Freehold houses are very very rare though.

    • Frederick says:

      Nick Of course they can’t The PTB want to make sure the lawyers get a nice piece of you along with all the other parasitic swamp creatures along the way Still waiting for the pitchforks to be unsheathed

    • Stevedcfc72 says:

      It is still the case Nick that the lawyers prepare the actual contract. This is what I don’t understand. The lawyers have no vested interest in shafting the client, the banks in this case haven’t either.

      As somebody else put I don’t know what happens elsewhere I wouldn’t let any estate agent draw up a legal contract, they are just glorified salesman.

      What normally slows the sale of a house in the UK is all the searches-checks done on the property, its thorough.

  11. Bobby Dale says:

    If the purchase involves a mortgage it seems the lien holder(bank) would make certain that the person granting the mortgage is aware of the leasehold as the bank will own the property shoud a default occur.

    • mean chicken says:

      Banker doesn’t care if the loan is destined to fail when he can simply sell the loan off to an government GSE(taxpayer) or other “unsuspecting” investor.

      The amazing thing is, how does a bank levered 90:1 for example, recover from even a small loss? Taxpayer buys the assets at full value outside any market, that’s how, and who do you think determines the value?

      In other terms, this is called privatizing gains and socializing losses, it’s become the new normal that hope and change didn’t address.

  12. Peeriewise says:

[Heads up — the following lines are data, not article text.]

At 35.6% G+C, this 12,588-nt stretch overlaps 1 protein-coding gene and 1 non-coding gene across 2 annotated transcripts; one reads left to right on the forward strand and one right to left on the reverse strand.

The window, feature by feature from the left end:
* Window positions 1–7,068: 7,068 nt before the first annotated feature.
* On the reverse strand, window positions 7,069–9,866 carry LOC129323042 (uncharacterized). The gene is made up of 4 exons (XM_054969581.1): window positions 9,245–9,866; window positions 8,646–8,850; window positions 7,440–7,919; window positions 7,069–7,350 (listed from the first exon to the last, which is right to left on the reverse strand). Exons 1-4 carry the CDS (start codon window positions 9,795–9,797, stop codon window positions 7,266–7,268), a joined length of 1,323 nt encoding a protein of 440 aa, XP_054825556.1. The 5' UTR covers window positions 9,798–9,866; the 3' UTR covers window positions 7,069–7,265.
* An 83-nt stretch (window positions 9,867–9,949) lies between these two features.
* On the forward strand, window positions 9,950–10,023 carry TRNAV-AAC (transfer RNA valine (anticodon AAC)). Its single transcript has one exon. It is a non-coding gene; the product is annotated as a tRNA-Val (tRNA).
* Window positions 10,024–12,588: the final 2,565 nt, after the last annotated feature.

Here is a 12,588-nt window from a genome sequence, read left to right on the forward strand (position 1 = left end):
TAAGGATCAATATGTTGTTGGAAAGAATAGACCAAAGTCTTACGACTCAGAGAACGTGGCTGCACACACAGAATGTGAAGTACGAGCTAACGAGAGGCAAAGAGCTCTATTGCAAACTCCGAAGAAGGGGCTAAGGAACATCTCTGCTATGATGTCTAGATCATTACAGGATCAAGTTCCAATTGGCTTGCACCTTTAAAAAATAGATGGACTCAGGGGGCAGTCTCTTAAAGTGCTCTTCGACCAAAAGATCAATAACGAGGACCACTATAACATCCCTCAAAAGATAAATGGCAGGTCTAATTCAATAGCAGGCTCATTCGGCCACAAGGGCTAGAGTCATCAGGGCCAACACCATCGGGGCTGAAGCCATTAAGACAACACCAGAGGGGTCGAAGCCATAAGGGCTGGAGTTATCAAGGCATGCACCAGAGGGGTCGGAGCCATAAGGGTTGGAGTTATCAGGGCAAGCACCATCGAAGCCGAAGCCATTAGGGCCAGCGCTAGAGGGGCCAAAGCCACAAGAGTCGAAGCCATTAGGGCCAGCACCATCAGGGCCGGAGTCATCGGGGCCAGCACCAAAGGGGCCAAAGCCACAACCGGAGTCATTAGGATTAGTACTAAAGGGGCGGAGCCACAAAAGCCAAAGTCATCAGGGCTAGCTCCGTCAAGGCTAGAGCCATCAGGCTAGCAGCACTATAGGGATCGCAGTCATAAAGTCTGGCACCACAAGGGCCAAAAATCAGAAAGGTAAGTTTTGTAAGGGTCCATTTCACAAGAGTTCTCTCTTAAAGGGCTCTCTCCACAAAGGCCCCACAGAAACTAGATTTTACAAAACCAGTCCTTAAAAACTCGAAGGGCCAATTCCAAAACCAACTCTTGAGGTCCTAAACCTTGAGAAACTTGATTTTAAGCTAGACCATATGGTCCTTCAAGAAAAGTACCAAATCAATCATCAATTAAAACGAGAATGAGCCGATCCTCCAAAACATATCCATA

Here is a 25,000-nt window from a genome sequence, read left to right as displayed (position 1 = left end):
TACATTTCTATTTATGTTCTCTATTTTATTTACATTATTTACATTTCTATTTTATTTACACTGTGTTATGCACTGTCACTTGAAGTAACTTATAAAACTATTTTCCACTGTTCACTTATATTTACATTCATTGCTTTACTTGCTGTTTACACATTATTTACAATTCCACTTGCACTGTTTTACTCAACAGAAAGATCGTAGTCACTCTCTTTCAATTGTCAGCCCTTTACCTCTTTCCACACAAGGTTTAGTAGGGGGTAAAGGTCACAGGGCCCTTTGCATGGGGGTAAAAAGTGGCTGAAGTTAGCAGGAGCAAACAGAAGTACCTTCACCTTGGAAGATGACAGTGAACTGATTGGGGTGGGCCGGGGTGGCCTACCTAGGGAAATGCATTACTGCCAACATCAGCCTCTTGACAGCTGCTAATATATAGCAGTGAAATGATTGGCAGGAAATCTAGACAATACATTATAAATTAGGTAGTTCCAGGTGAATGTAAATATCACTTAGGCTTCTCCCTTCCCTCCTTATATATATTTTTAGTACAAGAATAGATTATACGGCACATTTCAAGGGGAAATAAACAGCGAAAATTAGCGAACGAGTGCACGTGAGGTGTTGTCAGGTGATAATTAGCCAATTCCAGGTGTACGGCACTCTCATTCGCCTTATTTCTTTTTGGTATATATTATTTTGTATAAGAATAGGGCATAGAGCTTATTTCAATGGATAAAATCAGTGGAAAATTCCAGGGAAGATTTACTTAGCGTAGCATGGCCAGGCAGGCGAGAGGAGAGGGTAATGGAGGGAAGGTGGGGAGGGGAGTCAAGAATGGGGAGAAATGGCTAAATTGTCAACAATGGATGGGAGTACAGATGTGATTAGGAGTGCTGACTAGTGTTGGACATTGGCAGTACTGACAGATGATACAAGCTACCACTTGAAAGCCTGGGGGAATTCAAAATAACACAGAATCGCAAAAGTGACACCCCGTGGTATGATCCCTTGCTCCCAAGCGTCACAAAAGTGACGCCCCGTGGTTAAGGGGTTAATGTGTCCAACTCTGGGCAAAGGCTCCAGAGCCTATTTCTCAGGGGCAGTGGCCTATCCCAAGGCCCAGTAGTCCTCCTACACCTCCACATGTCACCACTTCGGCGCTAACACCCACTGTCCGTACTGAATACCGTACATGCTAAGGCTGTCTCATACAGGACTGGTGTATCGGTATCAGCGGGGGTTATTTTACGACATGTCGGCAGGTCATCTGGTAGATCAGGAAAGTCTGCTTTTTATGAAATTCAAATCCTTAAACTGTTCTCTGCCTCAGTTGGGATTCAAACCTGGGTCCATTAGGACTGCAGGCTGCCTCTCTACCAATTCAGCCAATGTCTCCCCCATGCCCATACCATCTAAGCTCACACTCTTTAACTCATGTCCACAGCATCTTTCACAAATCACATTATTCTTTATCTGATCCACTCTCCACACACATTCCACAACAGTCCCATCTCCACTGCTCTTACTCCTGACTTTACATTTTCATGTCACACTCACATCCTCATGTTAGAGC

Before the writer, and the comments go any further with this, may I mention that Scottish and English land law are not the same, the Treaty of Union 1707 having guaranteed Scotland its own legal system.

    Freehold, leasehold, and ground rents are an English concept, not Scottish.

    A similar but conceptually different system was practically and gradually dismantled and neutralised in Scotland through the 20th century.

    • Wolf Richter says:

      The writer (DQ) pointed out in the second paragraph that Scotland — along with the US and other countries — does not have this quirk in its property laws.

      • Lee says:


        The USA has one state in particular where land is commonly leased: Hawaii.

        I can’t remember the entire story in detail, but as much of the land in Hawaii was owned by the Royal Family, the land was put into trusts and rented out/leased to people when they died or when grants of land were made.

        When many condos and houses were built in Hawaii the land was not owned and subject to monthly lease rent payments.

        These leases were typically quite long and subject to revision based upon the market value of the land.

        The kicker is that some of these leases offer conversion at some point where the underlying land can be sold to the person leasing it.

        The problem with these leases is twofold: